4.4 Coming to the facts of the case, none of the facts impinging adversely on the primary condition for a claim u/s. 54F have been denied by the assessee; he, rather admitting capital gain on the two Flats sold on 29/03/2012 & 30/03/2012. Exemption u/s. 54F is, as afore-noted, not exigible on transfer thereof. No material as to the residential house at Ganjipura, Jabalpur, the assessee’s residence, as being not his house, has been furnished despite availing time for the same. Whichever way one may look at it, the assessee is not entitled to any exemption u/s. 54F. Without prejudice, even on the merits of the issue raised, we find no substance in the assessee’s case. The plot purchased surely had a super-structure thereon. The purpose of purchasing the plot, however, by own admission, was to build a residential house thereon, with the super-structure thereon being only incidental. It is for this reason that the assessee intended to pay stamp duty only on the value of the plot and not the super-structure thereon which, unless being acquired for user, is valued at nil/nominal value; the scrap also entailing demolition cost, while striking a bargain for purchase and sale of IP, which also explains the non-mention thereof in the sale deed. No wonder, the dismantling thereof followed immediately after purchase, and it is admittedly only per chance that the dismantling was not complete at the time of spot inspection, resulting in stamp duty being also levied on the super-structure part. The whole premise of allowing exemption on acquisition of a residential house, whether by purchase or through construction, is an addition to the stock of inventory of residential house property of the Nation, so that capital gain to that extent is not subject to tax. Legislative intent is the foundational basis of any interpretive exercise and, therefore, the Courts are to keep the object in view while interpreting a provision (CIT v. Baby Marine Exports [2007] 290 ITR 323 (SC)). What has been in effect and substance purchased in the instant case, as also evidenced by the sale deed, is only a plot of land for construction of a residential house thereon. Rather, but for the demolition having been completed by the date of inspection, no stamp duty would have been paid on the structure part. No case for construction of a residential house has been preferred or pressed at any stage, including before us. The assessee is, accordingly, not entitled to any exemption u/s. 54F on the purchase of plot. Further still, the very fact of returning nil capital gain, determined at Rs. 46.93 lacs, implies the claim of exemption u/s. 54F qua the entire investment of Rs. 85 lacs, even as, as apparent, and not disputed at any stage, is the assessee’s share in the property purchased being at one-half, so that only an investment of Rs. 42.50 lacs, if at all, could be taken into account for claim for exemption u/s. 54F, even as noticed by the AO. That apart, the same is exigible only in respect of capital gain arising on transfer of a long-term capital asset/s other than a residential house, so that it would not be entitled on capital gain arising on the sale of residential flats. This is being stated, as afore-said, without prejudice to the foregoing findings.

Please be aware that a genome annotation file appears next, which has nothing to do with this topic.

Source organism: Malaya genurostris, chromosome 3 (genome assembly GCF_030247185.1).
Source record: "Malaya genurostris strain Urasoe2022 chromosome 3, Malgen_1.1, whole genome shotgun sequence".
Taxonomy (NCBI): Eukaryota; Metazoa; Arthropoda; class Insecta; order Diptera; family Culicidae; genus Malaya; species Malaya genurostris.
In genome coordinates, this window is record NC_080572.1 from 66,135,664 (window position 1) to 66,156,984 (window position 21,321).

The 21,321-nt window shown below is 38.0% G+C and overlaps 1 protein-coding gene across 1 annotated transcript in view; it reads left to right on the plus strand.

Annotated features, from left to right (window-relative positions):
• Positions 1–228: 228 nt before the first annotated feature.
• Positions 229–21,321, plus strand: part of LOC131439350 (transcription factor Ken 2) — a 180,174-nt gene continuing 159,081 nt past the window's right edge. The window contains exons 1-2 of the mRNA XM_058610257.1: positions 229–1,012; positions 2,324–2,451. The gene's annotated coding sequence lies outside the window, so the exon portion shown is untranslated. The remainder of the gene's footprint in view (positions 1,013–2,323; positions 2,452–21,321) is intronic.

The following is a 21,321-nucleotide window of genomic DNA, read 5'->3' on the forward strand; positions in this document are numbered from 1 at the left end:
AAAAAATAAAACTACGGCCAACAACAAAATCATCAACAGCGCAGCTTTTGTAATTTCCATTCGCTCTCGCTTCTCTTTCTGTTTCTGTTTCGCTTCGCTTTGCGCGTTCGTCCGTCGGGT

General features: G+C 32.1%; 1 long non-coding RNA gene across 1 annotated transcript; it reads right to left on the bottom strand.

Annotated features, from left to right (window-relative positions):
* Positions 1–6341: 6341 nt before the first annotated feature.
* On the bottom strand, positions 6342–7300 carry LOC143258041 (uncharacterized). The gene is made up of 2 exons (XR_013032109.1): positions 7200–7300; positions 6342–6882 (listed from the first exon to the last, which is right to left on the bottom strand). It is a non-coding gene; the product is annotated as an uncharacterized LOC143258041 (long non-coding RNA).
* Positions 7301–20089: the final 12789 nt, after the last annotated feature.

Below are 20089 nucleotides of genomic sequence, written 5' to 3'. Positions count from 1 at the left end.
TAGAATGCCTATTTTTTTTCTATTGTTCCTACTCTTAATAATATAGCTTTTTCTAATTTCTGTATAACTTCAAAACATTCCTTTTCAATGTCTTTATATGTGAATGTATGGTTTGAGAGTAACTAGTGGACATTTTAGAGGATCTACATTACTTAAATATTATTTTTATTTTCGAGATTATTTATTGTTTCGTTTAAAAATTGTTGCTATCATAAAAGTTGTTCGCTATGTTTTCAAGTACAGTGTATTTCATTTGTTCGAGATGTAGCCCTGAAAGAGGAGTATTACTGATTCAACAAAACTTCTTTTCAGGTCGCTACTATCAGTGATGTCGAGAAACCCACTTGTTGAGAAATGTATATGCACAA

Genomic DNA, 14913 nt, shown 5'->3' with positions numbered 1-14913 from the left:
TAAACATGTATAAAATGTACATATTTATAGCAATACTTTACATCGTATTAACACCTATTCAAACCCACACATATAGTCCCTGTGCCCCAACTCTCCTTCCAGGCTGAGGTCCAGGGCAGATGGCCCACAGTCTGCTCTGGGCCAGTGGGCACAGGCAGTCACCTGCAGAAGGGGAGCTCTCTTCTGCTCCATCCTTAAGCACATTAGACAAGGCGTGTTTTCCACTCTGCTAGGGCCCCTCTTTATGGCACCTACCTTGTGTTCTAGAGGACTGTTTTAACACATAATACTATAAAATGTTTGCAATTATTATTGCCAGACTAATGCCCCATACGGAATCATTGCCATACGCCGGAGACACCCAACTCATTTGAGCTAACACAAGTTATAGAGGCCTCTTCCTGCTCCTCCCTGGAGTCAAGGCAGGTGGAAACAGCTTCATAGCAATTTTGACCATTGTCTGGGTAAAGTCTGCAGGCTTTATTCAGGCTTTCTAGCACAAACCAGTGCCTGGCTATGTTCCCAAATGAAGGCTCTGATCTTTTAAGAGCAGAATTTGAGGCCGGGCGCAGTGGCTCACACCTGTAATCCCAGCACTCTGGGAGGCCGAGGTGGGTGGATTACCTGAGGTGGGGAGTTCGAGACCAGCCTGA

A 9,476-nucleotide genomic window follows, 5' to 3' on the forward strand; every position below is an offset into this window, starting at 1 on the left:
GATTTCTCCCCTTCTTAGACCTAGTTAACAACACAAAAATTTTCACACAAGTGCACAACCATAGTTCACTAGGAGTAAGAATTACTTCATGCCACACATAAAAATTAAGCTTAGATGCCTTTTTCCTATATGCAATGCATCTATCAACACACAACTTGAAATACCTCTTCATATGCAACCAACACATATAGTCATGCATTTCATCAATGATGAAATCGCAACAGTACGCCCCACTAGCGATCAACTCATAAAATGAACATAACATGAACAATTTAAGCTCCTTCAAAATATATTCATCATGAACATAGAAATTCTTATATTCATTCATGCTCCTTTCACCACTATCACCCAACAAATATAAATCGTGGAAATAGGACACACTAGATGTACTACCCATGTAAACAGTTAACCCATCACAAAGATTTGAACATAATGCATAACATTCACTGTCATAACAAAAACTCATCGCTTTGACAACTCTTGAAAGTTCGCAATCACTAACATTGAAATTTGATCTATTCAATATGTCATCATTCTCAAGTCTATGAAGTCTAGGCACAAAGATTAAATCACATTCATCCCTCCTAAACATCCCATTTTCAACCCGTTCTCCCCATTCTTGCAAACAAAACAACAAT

In view of the foregoing, the assessee’s claim u/s. 54F is without any merit whatsoever. The AO’s action in denying the same is, for the reasons stated, which include that appealed to the AO, upheld. We decide accordingly.

In the result, the assessee’s appeal is dismissed on the afore-said terms.


In the result, appeal of the assessee is allowed and ruled in favour of the assessee

Read the full order from here